In conclusion, we find no abuse of discretion in the family court's apportionment. Unquestionably, Husband contributed the majority of the assets and has serious medical expenses, however, this was a thirty year marriage and Wife spent many years contributing to the marriage as well as caring for Husband in addition to the parties' children. While Wife was not awarded alimony due to the size and apportionment of the marital estate as well as husband's disability, there is no question she otherwise would have been a candidate for permanent alimony. Because of all these circumstances, we affirm the family court's equitable division of the marital estate of 45% to Wife and 55% to Husband.
II. RESERVATION OF JURISDICTION ON ALIMONY
Husband contends the family court erred in reserving jurisdiction to award Wife alimony because there were no exigent circumstances present to justify the reservation. We agree.
Alimony may be reserved where the family court identifies circumstances that are likely to create a need for alimony in the reasonably near future. Donahue v. Donahue, 299 S.C. 353, 363, 384 S.E.2d 741, 747 (1989). Where a spouse does not need alimony at the time of trial and there is no evidence the spouse has an illness, the spouse's needs will foreseeably change in the near future, or some other extenuating circumstance, it is error to reserve jurisdiction on alimony. Id.
At trial, Wife testified that if she received her requested apportionment of the marital estate, she did not want alimony, but that if the requested division was not awarded, she would need alimony. Additionally, Wife's counsel stated to the family court that alimony would only be appropriate if the family court or an appellate court did not agree with Wife's proposed apportionment of the marital estate. Wife presented no evidence of physical or mental illness, foreseeable future need, or other extenuating circumstances. While she testified she had suffered from breast cancer in the past, she did not assert the cancer as a reason to reserve alimony. She also testified the cancer was in remission and she had been healthy for several years prior to the trial.
The family court held that due to the equitable apportionment of the marital property, the parties would each have sufficient assets to provide for them and alimony was not necessary. However, the court reserved the issue of alimony if, on appeal, the equitable apportionment was not upheld as provided in the final order. Thus, the family court reserved the issue of alimony solely on the basis that its equitable division might be altered on appeal.
While we appreciate the dilemma in which Wife could find herself if her equitable division award was drastically altered on appeal, we decline to hold that possible changes in equitable apportionment on appeal constitute a sufficient justification for the reservation of alimony. Were we to hold otherwise, the reservation of alimony would be appropriate in every case and our prior case law on the reservation of alimony would be superfluous. Accordingly, we hold the family court erred in reserving jurisdiction on alimony.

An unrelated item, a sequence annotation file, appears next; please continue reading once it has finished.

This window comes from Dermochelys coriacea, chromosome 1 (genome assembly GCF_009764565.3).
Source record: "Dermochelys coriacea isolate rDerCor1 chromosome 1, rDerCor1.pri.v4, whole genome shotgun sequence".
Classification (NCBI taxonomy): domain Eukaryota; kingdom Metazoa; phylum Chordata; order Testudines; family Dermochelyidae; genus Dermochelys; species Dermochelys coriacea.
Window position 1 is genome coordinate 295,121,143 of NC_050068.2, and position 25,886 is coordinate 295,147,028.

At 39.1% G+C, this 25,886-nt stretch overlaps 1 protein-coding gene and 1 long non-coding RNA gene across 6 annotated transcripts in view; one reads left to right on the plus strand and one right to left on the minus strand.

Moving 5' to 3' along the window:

III. ATTORNEY'S FEES AND COSTS
Finally, Husband contends the family court erred in ordering Husband to pay all $156,182 of Wife's attorney's fees and costs because the court did not consider the required factors, and even to the extent the court did properly consider the factors, it reached an erroneous result. In light of our holdings herein, the beneficial results obtained by Wife and the parties' respective financial conditions have markedly changed. See E.D.M. v. T.A.M., 307 S.C. 471, 476–77, 415 S.E.2d 812, 816 (1992) (listing the factors to be considered in determining whether to make an award); Glasscock v. Glasscock, 304 S.C. 158, 161, 403 S.E.2d 313, 315 (1991) (listing the factors to be considered in determining the amount of an award). Therefore, we conclude the attorney's fee award should be reduced and Husband shall pay only half of Wife's attorney's fees and costs.
For the reasons set forth, we affirm in part and reverse in part the family court order. We affirm the classification of Husband's annuity payments, account 9443, the Palmetto Bank accounts, and the trust distributions as marital property, the classification of Wife's three accounts as her nonmarital property, and the ratio used to divide the marital estate. However, we conclude the family court erred in finding the McDonald Tract was marital property, in failing to give Husband credit for the increase in equity in the marital home, and in reserving jurisdiction on the issue of alimony. Also, we reduce the award of attorney's fees and costs to $78,091.
We modify the family court's equitable apportionment by removing the McDonald Tract, valued at $740,710, from the marital estate and deeming it Husband's nonmarital property. We also reduce Husband's payment in relation to the marital home from $500,000 to $439,042. Those modifications reduce the marital estate from $3,888,763 to $3,087,090. In order to effect the 45%/55% equitable division ordered by the family court, we further reduce the payment Husband must make to Wife to $144,425. In total, in addition to the approximately $3,507.60 per month Wife will receive from Husband's federal annuity and trust distributions, Wife shall receive $1,389,190.50 of the marital assets identified on Schedule 4, and Husband shall receive $1,697,899.50.
TOAL, C.J., PLEICONES, BEATTY, JJ., and Acting Justice JAMES E. MOORE, concur.